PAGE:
Labour must ditch tribalism to reclaim London’s suburbs

 
David Lammy
Those who turned away from Labour need our attention, not our scorn (Source: Getty)
There is no getting away from it: last Thursday’s result was a crushing defeat for the Labour Party. This new era requires a new generation of leaders, who must have a vision that appeals across political and geographical divides, and the ability to reach beyond Labour’s core base. Those who turned away from Labour need our attention, not our scorn.
The good news is that it looks like there will be a strong field of leadership candidates. It is humbling that so many have urged me to run, but my focus is on London, and the task of becoming mayor of the city I love.
Here in London, Labour faces a stark choice. Already there are worrying signs that lessons have not been learnt. The orgy of self-congratulation that we’ve seen in London since Thursday is misplaced. Labour may have done better in the capital than elsewhere, but despite having genuinely excellent candidates and hard working activists, we fell well short of the mark – and our own expectations – in key target seats like Hendon, Croydon Central, Finchley and Golders Green, and Harrow East. These are the seats we have to be winning if we are to put a Labour Prime Minister in Number 10.
Labour’s failure to gain target seats in Outer London is evidence of our inability in recent years to reach beyond our traditional base. Our campaigns – on energy bills, rents and the minimum wage – resonated in parts of London where people are struggling, and our support rose in areas where increasing ethnic diversity has boosted the number of Labour voters. But in more suburban areas, we had little to offer. We need to be honest enough to admit that our campaign this time around did not come close.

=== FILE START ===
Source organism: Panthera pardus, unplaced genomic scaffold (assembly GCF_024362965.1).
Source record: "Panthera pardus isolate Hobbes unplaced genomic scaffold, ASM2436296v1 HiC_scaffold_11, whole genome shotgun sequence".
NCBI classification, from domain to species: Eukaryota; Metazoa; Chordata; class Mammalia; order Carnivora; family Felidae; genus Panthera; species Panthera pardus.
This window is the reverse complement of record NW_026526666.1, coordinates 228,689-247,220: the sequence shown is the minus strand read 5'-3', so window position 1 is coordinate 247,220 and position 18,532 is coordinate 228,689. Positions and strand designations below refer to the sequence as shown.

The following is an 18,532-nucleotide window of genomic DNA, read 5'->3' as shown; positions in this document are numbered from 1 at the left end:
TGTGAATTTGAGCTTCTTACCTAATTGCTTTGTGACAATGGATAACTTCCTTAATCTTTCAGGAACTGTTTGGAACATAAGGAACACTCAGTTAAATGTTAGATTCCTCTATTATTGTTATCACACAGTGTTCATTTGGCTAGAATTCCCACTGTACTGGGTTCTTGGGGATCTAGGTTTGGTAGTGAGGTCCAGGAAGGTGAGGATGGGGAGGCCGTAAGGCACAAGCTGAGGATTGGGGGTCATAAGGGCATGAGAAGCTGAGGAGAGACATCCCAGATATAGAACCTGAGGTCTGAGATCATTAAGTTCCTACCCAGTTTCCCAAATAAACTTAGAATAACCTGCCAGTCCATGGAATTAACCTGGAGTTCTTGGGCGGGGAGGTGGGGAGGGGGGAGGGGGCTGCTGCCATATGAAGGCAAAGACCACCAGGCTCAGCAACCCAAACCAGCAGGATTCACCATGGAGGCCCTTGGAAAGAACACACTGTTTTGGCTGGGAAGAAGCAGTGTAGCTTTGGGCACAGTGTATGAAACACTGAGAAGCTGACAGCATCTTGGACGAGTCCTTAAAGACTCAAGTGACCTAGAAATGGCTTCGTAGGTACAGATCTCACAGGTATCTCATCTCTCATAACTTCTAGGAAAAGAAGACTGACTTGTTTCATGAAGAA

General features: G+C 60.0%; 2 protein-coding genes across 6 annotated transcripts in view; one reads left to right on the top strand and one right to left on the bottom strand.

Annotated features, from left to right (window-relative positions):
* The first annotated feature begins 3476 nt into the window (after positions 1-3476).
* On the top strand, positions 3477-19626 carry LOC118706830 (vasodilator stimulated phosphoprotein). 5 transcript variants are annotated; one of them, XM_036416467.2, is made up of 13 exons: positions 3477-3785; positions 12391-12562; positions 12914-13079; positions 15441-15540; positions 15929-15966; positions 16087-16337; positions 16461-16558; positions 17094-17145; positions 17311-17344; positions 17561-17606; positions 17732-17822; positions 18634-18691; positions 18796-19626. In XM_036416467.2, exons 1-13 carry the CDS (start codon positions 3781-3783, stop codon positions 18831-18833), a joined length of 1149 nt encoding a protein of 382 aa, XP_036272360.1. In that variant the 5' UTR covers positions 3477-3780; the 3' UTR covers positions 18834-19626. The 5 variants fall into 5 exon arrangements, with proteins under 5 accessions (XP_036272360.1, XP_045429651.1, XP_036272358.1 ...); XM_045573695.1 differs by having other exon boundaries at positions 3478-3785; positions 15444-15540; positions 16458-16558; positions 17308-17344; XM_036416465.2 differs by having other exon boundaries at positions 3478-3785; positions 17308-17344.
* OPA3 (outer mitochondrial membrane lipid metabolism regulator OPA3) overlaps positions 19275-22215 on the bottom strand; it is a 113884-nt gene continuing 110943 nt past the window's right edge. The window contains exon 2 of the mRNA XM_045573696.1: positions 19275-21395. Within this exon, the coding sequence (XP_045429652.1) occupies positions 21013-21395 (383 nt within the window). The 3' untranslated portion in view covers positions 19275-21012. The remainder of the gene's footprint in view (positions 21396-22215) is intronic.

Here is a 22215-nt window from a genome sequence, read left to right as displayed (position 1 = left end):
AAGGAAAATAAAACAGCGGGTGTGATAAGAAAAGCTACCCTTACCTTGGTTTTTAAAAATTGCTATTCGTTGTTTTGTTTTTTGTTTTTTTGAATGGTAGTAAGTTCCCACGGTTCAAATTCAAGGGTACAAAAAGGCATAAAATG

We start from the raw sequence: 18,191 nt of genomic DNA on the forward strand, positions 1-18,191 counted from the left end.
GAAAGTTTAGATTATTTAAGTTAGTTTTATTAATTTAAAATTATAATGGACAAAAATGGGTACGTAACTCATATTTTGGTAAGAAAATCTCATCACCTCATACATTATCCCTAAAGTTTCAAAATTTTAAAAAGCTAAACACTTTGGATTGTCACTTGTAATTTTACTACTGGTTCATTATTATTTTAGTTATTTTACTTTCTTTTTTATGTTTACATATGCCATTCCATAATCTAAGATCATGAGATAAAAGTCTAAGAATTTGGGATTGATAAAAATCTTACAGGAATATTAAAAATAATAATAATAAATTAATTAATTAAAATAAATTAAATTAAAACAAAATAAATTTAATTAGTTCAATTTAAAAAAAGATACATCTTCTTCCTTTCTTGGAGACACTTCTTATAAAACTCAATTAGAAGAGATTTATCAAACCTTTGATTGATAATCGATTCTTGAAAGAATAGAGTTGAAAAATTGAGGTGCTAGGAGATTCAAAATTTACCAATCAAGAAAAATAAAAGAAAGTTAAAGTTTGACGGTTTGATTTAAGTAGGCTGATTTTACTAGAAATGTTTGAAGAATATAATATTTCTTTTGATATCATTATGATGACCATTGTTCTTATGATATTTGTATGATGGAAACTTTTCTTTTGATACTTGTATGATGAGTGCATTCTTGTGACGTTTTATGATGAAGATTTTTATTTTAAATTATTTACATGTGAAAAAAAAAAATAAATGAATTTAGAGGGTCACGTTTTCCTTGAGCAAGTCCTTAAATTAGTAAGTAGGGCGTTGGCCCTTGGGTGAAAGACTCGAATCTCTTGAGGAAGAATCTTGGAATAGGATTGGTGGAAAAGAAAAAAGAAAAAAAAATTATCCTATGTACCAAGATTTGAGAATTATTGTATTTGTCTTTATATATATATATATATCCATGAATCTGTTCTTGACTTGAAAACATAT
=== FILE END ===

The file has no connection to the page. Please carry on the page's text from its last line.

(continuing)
That’s not just a worry for 2020 – it’s a worry for next year’s mayoral election too. It was our failure to secure support in precisely these areas that resulted in the last two elections delivering a Conservative mayor in a traditionally Labour city. London cannot be taken for granted in this way again. Despite what some in my party wrongly believe, next year’s mayoral election is not in the bag. This is not a time for complacency; any sense that Labour hasn’t learnt its lessons will not be met kindly by the electorate.
The challenge is broadening our offer and our appeal across the spectrum. In London, the next mayor must take bold action to help those struggling with low wages, soaring rents, and rising transport and childcare costs, but they must also have a comprehensive plan for working closely with business to create jobs, boost skills, harness the power of technology, and support small companies. Londoners do best when the city has a strong and vibrant economy, with new jobs being created in emerging industries like tech and advanced manufacturing. The capital needs an independent-minded mayor, ready to stand up for London’s interests – but not one who will pick fights with a Conservative government for the sake of it.
Labour needs leaders that understand this. By ditching the tribalism and division that has failed, the party will come back stronger, both nationally and here in London. When the Tories lost in 1997, it took three rejected leaders before they realised the scale of the need for change. Labour cannot afford to take that long. The primary that now begins to select the Labour candidate for mayor is a key test of how much the party understands the huge challenge facing it.
Never again can we afford to lose touch with those who support us. The choice for politicians is this: listen and learn from the public, or be taught a harsh lesson at the ballot box.

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